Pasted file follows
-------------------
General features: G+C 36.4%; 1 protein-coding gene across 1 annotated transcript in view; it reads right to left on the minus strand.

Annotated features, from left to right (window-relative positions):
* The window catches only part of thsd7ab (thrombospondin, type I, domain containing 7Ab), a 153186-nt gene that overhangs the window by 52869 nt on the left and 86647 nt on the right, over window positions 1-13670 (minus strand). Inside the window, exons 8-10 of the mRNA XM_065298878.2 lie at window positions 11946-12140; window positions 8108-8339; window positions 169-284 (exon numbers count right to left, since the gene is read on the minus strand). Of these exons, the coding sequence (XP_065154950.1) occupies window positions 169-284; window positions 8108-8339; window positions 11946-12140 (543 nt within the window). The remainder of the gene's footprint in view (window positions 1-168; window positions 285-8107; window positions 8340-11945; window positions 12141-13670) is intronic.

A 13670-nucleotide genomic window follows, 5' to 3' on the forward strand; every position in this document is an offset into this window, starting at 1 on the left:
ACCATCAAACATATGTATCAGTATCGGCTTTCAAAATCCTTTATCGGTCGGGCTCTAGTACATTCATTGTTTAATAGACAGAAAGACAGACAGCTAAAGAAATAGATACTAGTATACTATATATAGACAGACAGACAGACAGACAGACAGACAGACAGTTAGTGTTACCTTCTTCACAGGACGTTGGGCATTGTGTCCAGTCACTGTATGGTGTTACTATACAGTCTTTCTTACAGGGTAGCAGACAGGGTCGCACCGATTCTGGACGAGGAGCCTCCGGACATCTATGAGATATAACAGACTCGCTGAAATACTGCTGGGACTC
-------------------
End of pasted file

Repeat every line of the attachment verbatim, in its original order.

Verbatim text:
General features: G+C 36.4%; 1 protein-coding gene across 1 annotated transcript in view; it reads right to left on the minus strand.

Annotated features, from left to right (window-relative positions):
* The window catches only part of thsd7ab (thrombospondin, type I, domain containing 7Ab), a 153186-nt gene that overhangs the window by 52869 nt on the left and 86647 nt on the right, over window positions 1-13670 (minus strand). Inside the window, exons 8-10 of the mRNA XM_065298878.2 lie at window positions 11946-12140; window positions 8108-8339; window positions 169-284 (exon numbers count right to left, since the gene is read on the minus strand). Of these exons, the coding sequence (XP_065154950.1) occupies window positions 169-284; window positions 8108-8339; window positions 11946-12140 (543 nt within the window). The remainder of the gene's footprint in view (window positions 1-168; window positions 285-8107; window positions 8340-11945; window positions 12141-13670) is intronic.

A 13670-nucleotide genomic window follows, 5' to 3' on the forward strand; every position in this document is an offset into this window, starting at 1 on the left:
ACCATCAAACATATGTATCAGTATCGGCTTTCAAAATCCTTTATCGGTCGGGCTCTAGTACATTCATTGTTTAATAGACAGAAAGACAGACAGCTAAAGAAATAGATACTAGTATACTATATATAGACAGACAGACAGACAGACAGACAGACAGACAGTTAGTGTTACCTTCTTCACAGGACGTTGGGCATTGTGTCCAGTCACTGTATGGTGTTACTATACAGTCTTTCTTACAGGGTAGCAGACAGGGTCGCACCGATTCTGGACGAGGAGCCTCCGGACATCTATGAGATATAACAGACTCGCTGAAATACTGCTGGGACTC